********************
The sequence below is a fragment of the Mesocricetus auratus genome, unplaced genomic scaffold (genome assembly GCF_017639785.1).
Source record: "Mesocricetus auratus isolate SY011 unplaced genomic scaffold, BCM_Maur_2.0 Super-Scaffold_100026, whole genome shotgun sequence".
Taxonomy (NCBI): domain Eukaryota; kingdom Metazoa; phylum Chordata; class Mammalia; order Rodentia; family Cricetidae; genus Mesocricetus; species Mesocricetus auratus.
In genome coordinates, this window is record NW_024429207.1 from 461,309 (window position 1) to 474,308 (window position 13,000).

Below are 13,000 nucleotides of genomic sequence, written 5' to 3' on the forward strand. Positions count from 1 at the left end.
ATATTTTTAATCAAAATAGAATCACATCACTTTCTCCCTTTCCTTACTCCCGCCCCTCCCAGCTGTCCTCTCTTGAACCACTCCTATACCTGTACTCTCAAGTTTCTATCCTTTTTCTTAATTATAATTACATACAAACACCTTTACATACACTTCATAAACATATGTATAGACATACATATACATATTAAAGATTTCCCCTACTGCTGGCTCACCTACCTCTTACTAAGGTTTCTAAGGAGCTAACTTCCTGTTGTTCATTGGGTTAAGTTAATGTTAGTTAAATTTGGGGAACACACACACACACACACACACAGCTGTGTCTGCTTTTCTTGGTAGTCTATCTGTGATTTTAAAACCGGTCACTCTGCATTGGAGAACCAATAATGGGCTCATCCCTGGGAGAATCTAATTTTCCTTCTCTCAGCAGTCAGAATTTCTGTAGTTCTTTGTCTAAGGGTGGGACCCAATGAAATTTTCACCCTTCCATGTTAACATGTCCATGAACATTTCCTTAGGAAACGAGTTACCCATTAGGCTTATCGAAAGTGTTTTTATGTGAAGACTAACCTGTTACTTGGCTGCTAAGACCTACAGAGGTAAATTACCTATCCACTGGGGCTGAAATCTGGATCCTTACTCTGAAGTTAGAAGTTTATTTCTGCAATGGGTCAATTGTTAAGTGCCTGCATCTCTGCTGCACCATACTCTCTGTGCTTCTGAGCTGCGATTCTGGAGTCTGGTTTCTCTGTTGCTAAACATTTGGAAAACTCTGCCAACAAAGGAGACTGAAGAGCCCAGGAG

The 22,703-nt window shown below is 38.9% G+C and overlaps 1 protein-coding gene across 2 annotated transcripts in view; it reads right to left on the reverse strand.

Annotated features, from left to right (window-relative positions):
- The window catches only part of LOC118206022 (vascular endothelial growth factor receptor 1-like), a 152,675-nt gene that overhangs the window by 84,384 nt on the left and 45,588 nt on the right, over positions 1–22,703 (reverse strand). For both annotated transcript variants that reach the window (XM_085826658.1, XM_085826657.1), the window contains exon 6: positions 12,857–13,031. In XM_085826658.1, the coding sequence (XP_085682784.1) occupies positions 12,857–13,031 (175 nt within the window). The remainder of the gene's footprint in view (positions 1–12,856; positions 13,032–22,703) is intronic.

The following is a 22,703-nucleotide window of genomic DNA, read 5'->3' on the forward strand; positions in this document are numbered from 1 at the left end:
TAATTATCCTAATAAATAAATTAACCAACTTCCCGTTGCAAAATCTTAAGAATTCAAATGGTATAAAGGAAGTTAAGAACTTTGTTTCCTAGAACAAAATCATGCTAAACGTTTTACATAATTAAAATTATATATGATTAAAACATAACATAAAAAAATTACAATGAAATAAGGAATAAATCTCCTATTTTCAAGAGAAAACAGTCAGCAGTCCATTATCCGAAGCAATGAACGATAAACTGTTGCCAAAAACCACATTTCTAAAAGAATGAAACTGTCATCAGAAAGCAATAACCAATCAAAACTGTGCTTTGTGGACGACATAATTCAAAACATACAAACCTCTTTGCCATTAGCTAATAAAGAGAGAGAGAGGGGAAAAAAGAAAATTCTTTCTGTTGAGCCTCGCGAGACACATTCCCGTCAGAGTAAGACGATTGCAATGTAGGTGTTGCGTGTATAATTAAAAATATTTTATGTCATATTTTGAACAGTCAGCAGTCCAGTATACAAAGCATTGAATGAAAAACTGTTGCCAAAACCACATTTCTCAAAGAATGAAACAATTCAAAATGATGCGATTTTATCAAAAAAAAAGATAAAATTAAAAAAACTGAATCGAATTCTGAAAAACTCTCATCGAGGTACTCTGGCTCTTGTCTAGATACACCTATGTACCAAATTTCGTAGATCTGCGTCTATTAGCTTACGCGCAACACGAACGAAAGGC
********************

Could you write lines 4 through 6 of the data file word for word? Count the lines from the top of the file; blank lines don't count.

In genome coordinates, this window is record NW_024429207.1 from 461,309 (window position 1) to 474,308 (window position 13,000).

Below are 13,000 nucleotides of genomic sequence, written 5' to 3' on the forward strand. Positions count from 1 at the left end.
ATATTTTTAATCAAAATAGAATCACATCACTTTCTCCCTTTCCTTACTCCCGCCCCTCCCAGCTGTCCTCTCTTGAACCACTCCTATACCTGTACTCTCAAGTTTCTATCCTTTTTCTTAATTATAATTACATACAAACACCTTTACATACACTTCATAAACATATGTATAGACATACATATACATATTAAAGATTTCCCCTACTGCTGGCTCACCTACCTCTTACTAAGGTTTCTAAGGAGCTAACTTCCTGTTGTTCATTGGGTTAAGTTAATGTTAGTTAAATTTGGGGAACACACACACACACACACACACAGCTGTGTCTGCTTTTCTTGGTAGTCTATCTGTGATTTTAAAACCGGTCACTCTGCATTGGAGAACCAATAATGGGCTCATCCCTGGGAGAATCTAATTTTCCTTCTCTCAGCAGTCAGAATTTCTGTAGTTCTTTGTCTAAGGGTGGGACCCAATGAAATTTTCACCCTTCCATGTTAACATGTCCATGAACATTTCCTTAGGAAACGAGTTACCCATTAGGCTTATCGAAAGTGTTTTTATGTGAAGACTAACCTGTTACTTGGCTGCTAAGACCTACAGAGGTAAATTACCTATCCACTGGGGCTGAAATCTGGATCCTTACTCTGAAGTTAGAAGTTTATTTCTGCAATGGGTCAATTGTTAAGTGCCTGCATCTCTGCTGCACCATACTCTCTGTGCTTCTGAGCTGCGATTCTGGAGTCTGGTTTCTCTGTTGCTAAACATTTGGAAAACTCTGCCAACAAAGGAGACTGAAGAGCCCAGGAG